Ariel Castro decided to take the coward’s way out on Monday, hanging himself in his cell, using a bed sheet to escape the 1,000 year sentence he received for ten years of kidnapping, raping and assaulting three women in Cleveland, Ohio. This is the story, if you’re not up on the details.
Our commentary is not on the horrendous particulars, but on the application of Justice. We’re using the upper-case J in justice for a reason. Law is one thing, usually ordained and managed by the judiciary, endorsed by voters and at least conceptually messed with by politicians on our behalf.
Justice is something else.
We have laws for just about everything from the definition of Grade A eggs to how to settle fence disputes in the country. Often there are minimum penalties, or scales of fines for everything that comes under the purview of the law. Justice tends to be a little more on the Hammurabi Code side: Eye for an Eye, an Ear for an Ear and so on. If you vandalize my car, I’d get Justice if I trashed your car to an equal amount.
However, when the Law gets involved, sometimes Justice has to go blind. We’ve moved away from Justice, in most cases for the overall good. We can imagine the specter of a malpractice suit being settled by a family member with a bricklayer’s hammer and a surgeon’s hand , under the supervision of the court and think that perhaps this might not be good. Entertaining as heck, but not really, socially, good.
Estimates of how much it costs us, as taxpayers, to keep these monsters incarcerated vary widely from $30,000 to $140,000 per year. They have to be treated with a modicum of civility, fed, housed securely, usually separate from the other prisoners, given medical care, education and at least the tiniest of steps towards rehabilitation, assuming we don’t execute them. Even then, the bar to execution is set so high, that the legal fees incurred with mandatory appeals, easily quadruple the costs borne, before we even get to the intellectual point of is state-ordered execution the best we can do?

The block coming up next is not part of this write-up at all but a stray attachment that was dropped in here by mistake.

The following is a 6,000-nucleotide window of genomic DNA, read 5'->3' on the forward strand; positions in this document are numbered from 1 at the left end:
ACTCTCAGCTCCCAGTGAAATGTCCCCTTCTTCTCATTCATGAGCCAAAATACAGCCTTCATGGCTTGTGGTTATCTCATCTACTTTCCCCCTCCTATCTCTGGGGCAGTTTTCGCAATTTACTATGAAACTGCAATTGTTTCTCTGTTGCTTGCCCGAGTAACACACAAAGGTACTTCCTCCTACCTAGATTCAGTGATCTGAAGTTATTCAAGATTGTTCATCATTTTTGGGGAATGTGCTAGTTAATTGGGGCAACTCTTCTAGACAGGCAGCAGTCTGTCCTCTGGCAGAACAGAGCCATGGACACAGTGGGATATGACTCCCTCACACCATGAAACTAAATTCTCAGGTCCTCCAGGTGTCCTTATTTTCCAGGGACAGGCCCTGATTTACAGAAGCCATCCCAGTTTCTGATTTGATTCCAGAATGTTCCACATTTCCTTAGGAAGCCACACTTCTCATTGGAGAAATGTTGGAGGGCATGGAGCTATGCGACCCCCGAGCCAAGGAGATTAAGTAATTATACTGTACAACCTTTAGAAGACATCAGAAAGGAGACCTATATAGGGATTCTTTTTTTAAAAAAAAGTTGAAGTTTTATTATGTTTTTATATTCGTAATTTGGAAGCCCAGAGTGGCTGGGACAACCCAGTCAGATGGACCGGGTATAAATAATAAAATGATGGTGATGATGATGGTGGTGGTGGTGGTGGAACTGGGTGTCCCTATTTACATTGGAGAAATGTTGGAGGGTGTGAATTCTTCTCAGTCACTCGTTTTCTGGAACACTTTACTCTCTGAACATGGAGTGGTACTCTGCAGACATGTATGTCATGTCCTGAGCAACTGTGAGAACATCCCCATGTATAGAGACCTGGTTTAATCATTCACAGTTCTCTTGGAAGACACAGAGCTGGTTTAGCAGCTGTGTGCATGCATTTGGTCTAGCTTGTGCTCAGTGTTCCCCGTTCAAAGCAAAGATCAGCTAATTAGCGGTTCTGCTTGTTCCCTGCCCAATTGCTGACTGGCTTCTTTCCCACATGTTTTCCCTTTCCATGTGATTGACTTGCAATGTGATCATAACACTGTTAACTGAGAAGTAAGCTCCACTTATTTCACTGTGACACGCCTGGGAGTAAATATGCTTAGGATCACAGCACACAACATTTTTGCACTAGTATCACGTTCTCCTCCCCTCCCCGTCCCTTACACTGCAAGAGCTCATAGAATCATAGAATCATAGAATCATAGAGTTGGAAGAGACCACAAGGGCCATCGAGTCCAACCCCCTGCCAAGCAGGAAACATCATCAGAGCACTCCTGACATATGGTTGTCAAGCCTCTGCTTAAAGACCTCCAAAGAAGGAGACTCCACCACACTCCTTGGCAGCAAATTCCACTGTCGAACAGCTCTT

We prefer to ignore the arguments either for or against the Death Penalty. There are sound arguments for and against it, with greater minds that ours arguing passionately on both sides. It is often too much of a Law discussion, while we are more concerned with Justice.
Justice would have seen Ariel Castro, or others of his ilk, placed in General Population, not Segregation, or a Special Handling Unit. Prison has its own version of Justice. Castro would have to endure years of abuse, not enough to kill him, but enough to make every moment of every day and every night a continuous horror of constant violation in every imaginable and several unimaginable ways. Then, after a few years he would likely die at the brutal hands of an inmate with nothing to lose and nothing to do on a Tuesday evening except beat him slowly to death with his fists and boots over several hours.
That of course would have been outside the law, not permissible, forbidden. Illegal.
But it would have been Justice.